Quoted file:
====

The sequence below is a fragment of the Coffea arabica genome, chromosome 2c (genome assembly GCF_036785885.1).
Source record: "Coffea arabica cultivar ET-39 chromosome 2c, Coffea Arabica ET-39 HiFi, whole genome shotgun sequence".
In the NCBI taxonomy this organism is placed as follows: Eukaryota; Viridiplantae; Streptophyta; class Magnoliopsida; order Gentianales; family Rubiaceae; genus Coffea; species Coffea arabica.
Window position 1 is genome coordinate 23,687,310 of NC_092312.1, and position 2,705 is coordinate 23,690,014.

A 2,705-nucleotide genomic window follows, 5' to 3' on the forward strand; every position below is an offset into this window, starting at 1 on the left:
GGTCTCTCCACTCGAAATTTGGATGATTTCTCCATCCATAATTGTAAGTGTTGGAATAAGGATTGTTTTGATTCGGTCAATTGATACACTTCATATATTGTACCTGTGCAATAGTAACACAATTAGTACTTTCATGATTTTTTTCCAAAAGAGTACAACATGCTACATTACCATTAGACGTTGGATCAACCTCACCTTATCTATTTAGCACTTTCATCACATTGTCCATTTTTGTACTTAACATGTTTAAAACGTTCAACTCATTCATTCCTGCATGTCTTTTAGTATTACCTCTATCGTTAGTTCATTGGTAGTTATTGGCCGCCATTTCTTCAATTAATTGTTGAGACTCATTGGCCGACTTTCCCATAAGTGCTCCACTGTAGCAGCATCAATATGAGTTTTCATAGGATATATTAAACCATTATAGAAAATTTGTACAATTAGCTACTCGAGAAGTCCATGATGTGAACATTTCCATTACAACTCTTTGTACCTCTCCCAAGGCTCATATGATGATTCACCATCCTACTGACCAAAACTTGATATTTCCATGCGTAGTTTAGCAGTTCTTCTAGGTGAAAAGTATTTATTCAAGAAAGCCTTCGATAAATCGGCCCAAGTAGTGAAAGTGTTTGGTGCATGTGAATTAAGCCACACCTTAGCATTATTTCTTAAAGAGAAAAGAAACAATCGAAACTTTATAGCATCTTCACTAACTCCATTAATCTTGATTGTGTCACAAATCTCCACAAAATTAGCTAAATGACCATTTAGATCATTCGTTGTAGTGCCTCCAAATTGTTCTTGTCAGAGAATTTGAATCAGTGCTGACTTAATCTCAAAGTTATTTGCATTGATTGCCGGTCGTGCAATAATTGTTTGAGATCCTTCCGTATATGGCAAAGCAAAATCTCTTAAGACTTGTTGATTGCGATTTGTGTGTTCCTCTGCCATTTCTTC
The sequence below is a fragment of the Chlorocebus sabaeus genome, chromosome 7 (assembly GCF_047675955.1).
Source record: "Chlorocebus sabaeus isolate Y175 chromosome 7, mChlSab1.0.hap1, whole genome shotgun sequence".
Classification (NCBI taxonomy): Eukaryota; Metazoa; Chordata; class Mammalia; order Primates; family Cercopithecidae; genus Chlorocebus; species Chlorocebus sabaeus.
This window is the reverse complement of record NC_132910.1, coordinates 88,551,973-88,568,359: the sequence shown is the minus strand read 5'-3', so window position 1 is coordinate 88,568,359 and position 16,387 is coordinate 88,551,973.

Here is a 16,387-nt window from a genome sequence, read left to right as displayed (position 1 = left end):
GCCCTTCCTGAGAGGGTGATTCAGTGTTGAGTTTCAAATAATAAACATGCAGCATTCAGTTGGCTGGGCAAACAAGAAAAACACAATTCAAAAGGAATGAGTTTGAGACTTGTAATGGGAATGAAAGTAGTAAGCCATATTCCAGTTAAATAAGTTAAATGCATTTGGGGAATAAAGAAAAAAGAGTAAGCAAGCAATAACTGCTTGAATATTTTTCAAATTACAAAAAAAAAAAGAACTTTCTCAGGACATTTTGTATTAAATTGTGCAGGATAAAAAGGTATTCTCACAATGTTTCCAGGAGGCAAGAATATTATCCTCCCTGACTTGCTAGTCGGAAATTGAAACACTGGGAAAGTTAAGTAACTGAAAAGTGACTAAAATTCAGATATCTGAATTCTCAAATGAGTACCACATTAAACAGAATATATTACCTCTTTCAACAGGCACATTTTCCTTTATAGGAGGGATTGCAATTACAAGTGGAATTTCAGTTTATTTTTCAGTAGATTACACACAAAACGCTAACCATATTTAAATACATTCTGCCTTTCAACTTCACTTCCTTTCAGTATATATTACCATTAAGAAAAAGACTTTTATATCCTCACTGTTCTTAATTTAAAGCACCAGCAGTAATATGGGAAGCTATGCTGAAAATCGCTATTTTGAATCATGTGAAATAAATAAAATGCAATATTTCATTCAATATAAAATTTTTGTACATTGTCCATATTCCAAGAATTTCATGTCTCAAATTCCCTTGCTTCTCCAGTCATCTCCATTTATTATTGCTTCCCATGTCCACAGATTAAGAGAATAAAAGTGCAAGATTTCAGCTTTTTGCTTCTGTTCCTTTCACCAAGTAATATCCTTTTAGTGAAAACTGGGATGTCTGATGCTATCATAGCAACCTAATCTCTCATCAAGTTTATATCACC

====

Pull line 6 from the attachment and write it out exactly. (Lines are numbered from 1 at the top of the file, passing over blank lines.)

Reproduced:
GGTCTCTCCACTCGAAATTTGGATGATTTCTCCATCCATAATTGTAAGTGTTGGAATAAGGATTGTTTTGATTCGGTCAATTGATACACTTCATATATTGTACCTGTGCAATAGTAACACAATTAGTACTTTCATGATTTTTTTCCAAAAGAGTACAACATGCTACATTACCATTAGACGTTGGATCAACCTCACCTTATCTATTTAGCACTTTCATCACATTGTCCATTTTTGTACTTAACATGTTTAAAACGTTCAACTCATTCATTCCTGCATGTCTTTTAGTATTACCTCTATCGTTAGTTCATTGGTAGTTATTGGCCGCCATTTCTTCAATTAATTGTTGAGACTCATTGGCCGACTTTCCCATAAGTGCTCCACTGTAGCAGCATCAATATGAGTTTTCATAGGATATATTAAACCATTATAGAAAATTTGTACAATTAGCTACTCGAGAAGTCCATGATGTGAACATTTCCATTACAACTCTTTGTACCTCTCCCAAGGCTCATATGATGATTCACCATCCTACTGACCAAAACTTGATATTTCCATGCGTAGTTTAGCAGTTCTTCTAGGTGAAAAGTATTTATTCAAGAAAGCCTTCGATAAATCGGCCCAAGTAGTGAAAGTGTTTGGTGCATGTGAATTAAGCCACACCTTAGCATTATTTCTTAAAGAGAAAAGAAACAATCGAAACTTTATAGCATCTTCACTAACTCCATTAATCTTGATTGTGTCACAAATCTCCACAAAATTAGCTAAATGACCATTTAGATCATTCGTTGTAGTGCCTCCAAATTGTTCTTGTCAGAGAATTTGAATCAGTGCTGACTTAATCTCAAAGTTATTTGCATTGATTGCCGGTCGTGCAATAATTGTTTGAGATCCTTCCGTATATGGCAAAGCAAAATCTCTTAAGACTTGTTGATTGCGATTTGTGTGTTCCTCTGCCATTTCTTC